***

A new team member joined a distributed team that met face-to-face only twice a year.  The team arranged to hold one of their F2F meetings to coincide with the new member joining the group. The group hired a facilitator and worked with her to design an agenda that would share group history, revise working agreements to reflect the new group, and identify priorities for the year.

Without consulting anyone, the new member set up a meeting with representatives from a commercial product company. The new member announced he’d arranged a breakfast meeting prior to the main meeting to discuss the product and that five people from the product company would be present.

The “old” members declined the breakfast meeting. The group had been wrestling with the question of product endorsements and had decided, after much heated discussion, to remain neutral.  The newcomer felt the group was “resistant” to his ideas, and that set the pattern for his participation. At the  end of the year, he was asked to leave the group.

***

In each of these instances, the new group member wanted to contribute.  Why did their efforts backfire?

The new members failed to:

make contact and establish relationships before offering help and ideas.

understand the group, how the group viewed issues and develop empathy for their struggles.

orient to the group’s goal, history, and context and see how their ideas could fit in.

In contrast, when people enter groups successfully, they:

Get to know the other group members and become known by them.

Learn something of the group’s history and context.

Orient themselves to the goal, tasks, and priorities of the group.

Look for ways to contribute that line up with those goals and priorities.

People have different needs for affiliation and inclusion, which affect how they go about entering. But  you can’t skip these processes, if you hope to become part of the group.  And this is especially important if your views are divergent from the rest of the group.  Coming in loaded for bear won’t help you be effective. Showing empathy for the groups journey will.

Looking back on the three examples I described above, the result isn’t surprising.  However well-meaning the newcomers were, they failed to integrate into the group.

I suspect all three wanted to be helpful, and to do something meaningful for the group. I suspect they wanted to be valued by the group and were trying to prove their worth.

But without entering the group before they tried to turn it, their actions assured the opposite result.

 

Are You Ready to Coach?

Agile coaches are expected to help teams learn agile methods, engineering techniques, and improve the productivity of the teams they work with.  But before they can do they need to be ready to coach.  Being ready to coach means that you have coaching skills, relevant technical and process skills.

But the  foundational skill in coaching is skill in managing yourself.

Your attitude will contribute or detract from your ability to make contact, assess what coaching is needed, and actually help the client.   So,  before you begin, ask yourself a few questions.

Are you aware of your own emotional state? Manage your own emotions before you coach. Coach from a neutral, curious, and encouraging attitude. If you’re feeling angry or impatient, your emotions will leak into the coaching. Anger, frustration, or impatience won’t create a helpful interaction. Look inside to see where your emotions are coming from: Are you expecting an inexperienced person to perform as well as a master? What are your assumptions about what the other person should know or be able to do? Rather than blame the other person, reframe your judgment as “He doesn’t do that as well as I wish he did” or “She doesn’t know as much about this topic as I wish she did.” Shifting your attitude will make you a better coach.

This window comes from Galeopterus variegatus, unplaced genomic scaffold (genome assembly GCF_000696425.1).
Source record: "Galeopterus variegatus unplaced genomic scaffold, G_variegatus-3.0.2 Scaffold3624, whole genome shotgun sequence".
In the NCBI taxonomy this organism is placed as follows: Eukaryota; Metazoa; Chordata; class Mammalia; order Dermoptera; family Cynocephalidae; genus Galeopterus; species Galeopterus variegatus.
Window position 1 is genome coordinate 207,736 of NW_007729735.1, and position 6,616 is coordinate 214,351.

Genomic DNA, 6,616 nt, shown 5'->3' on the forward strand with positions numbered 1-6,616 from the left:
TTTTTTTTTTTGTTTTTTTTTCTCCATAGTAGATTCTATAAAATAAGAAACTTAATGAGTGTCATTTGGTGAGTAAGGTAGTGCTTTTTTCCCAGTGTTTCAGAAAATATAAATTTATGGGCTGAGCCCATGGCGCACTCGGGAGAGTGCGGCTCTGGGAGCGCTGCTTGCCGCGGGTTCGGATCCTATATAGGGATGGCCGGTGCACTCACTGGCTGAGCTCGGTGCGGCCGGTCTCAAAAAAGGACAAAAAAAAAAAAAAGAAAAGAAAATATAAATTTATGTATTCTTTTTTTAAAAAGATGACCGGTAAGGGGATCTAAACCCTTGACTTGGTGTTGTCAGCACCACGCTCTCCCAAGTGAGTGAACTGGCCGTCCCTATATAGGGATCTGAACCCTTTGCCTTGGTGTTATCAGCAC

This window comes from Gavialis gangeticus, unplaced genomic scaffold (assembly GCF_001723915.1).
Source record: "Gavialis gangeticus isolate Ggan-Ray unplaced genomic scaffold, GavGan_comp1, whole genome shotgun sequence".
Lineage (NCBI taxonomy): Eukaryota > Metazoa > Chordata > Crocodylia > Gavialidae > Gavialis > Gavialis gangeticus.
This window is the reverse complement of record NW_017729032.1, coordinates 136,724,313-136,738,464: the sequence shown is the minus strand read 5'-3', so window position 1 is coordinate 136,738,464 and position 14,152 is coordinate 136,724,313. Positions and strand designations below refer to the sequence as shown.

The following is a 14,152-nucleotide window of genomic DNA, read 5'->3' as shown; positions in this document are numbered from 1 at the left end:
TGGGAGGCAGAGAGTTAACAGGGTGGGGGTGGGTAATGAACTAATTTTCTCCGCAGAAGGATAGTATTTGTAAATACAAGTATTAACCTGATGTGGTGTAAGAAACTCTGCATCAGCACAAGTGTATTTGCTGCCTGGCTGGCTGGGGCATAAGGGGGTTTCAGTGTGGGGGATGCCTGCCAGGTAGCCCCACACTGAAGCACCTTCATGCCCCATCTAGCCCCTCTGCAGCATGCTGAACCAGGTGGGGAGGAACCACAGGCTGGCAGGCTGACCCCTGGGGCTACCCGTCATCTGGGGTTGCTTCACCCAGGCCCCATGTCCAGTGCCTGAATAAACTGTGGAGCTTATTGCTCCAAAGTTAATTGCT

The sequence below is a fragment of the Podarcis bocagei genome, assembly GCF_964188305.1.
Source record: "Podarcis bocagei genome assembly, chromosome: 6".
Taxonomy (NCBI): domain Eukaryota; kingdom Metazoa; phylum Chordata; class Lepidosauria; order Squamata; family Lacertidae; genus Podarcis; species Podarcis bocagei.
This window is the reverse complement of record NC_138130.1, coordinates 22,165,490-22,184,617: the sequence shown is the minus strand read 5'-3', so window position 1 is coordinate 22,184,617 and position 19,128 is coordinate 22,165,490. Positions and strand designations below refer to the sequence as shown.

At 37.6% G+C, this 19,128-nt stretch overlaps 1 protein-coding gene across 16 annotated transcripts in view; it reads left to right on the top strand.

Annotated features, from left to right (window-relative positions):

Is coaching the best learning opportunity? When the team struggles and puts the team goal at risk, ask yourself: Where is the biggest opportunity for learning? Will the team learn most from making their own mistakes and learning from the consequences (That’s the beauty of short iterations—if the team misses a goal, the risk is limited by the length of the iteration) or will the team learn most if you coach them in a different direction?

Does the other person want coaching? Coaching always works better when the other person actually wants help. Try to wait for the person or team to come to you for help rather than immediately stepping in the moment you see trouble. Many people learn from solving problems on their own. That doesn’t mean you always have to wait until someone asks you for coaching. Coaching is part of your job, so you can always offer. But remember that it’s an offer—so ask before you inflict help. However, if you see a pattern emerging—a team member repeatedly refuses help when stuck—you have an opportunity to give feedback on how that pattern of behavior affects the team as a whole.

Does the other person want for coaching from you? Sometimes people want help, but they want it from someone else. Don’t take it personally if a team member would prefer to receive help from someone other than you. But again, look for patterns. If a team member is open to coaching from everyone but you, it’s a clue that the relationship may need repair.

Are you clear on the goal? If you aren’t clear on the desired outcome, you risk setting up a frustrating cycle called “bring me a rock.” “Bring me a rock” happens when success criteria are vague (or nonexistent). Here’s how it goes. You say, “Bring me a rock.” The other person goes off and finds a rock, and brings it back to show you. You look at the rock and realize it’s not the rock you had in mind. You hand the rock back and say, “Not that rock.” And the cycle begins again. The result is frustration and de-motivation—guaranteed! Of course, sometimes the goal isn’t known in detail. In that case, make it clear that the goal is to explore options and gain clarity.